Childhood gifts should be something to be cherished.
Childhood gifts should be something to be cherished. Eva-Katalin

Hunt for treasure in excess

A WOODEN trinket box sits on a shelf in my lounge room - it's the oldest thing I own and, despite the broken latch, I treasure it dearly.

On the rare occasions I give it a dose of Mr Sheen I am taken back to the day I saw it in a shop window, crossed my fingers and wished it was mine.

Days later I was thrilled to receive it as a birthday gift from my parents.

The memory of my excitement as I peeled the paper away to discover my wish had come true is just as precious as the box itself.

Over the years I've been given other gifts I treasure but that wooden box will always be the first special thing I owned.

The damaged latch and tattered velvet lining remind me how much it has been loved over the years.

I wonder how many gifts my grandchildren are going to receive that will tug at their heartstrings.

I put a lot of thought into the gifts I give and I hope at least a few of the things I buy them in the coming years will become precious reminders of their childhood.

I also hope they have enough birthday parties to know they are loved but not so many they become an expectation. I can count on one hand the number of birthday parties I've had and my children were equally "deprived”.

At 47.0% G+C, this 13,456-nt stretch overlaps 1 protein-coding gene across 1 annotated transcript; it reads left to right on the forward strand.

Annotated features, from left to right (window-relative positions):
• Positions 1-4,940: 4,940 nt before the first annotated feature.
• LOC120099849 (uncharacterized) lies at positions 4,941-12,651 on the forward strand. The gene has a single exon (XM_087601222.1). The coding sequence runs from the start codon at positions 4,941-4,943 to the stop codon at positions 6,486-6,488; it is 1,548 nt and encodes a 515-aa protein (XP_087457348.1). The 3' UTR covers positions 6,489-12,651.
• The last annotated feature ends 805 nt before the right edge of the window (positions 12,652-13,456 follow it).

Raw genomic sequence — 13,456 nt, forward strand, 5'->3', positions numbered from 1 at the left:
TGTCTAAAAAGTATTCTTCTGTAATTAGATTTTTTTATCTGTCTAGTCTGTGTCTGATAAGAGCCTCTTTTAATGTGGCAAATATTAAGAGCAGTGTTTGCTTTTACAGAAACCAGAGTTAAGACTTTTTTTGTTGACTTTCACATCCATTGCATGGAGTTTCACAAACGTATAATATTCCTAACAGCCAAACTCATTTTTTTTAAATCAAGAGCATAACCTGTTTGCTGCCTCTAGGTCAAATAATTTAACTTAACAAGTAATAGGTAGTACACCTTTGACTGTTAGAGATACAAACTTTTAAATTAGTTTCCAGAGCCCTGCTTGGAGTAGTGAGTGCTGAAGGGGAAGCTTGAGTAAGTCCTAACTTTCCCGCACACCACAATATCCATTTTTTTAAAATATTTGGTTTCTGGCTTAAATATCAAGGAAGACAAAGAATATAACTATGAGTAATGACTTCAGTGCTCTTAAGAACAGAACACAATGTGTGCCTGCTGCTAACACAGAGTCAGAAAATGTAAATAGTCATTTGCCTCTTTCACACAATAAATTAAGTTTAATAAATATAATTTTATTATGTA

No way was I hosting three parties every year. I did, however, supply cordial and cake at home for friends who turned up still wearing their school uniform. And a lot of fun was had by all.

At some point birthdays have become an opportunity for parents to go "shopping” for big ticket toys and parties are a chance to outdo your friends.

Cake smashes, photo shoots, jumping castles, over-styled sleepovers and trips to expensive play centres are the bare minimum these days. Delivering all that wow factor seems expensive and exhausting compared to my efforts.

And what happened to being grateful for what you get?

"My daughter turns three next week but she has everything already so I need ideas on what to tell family to buy for her,” a mum recently posted on a Facebook page.

Another parent offers up a list of items she would like for her son's birthday, but reminds those attending the gala event to include the receipt so she can return unwanted items.

I don't need a list: my grand-twins turn two soon and I'll be gifting them books rather than some battery-operated toy they'll soon outgrow, but I can't wait for them to reach an age where they will appreciate their own special box.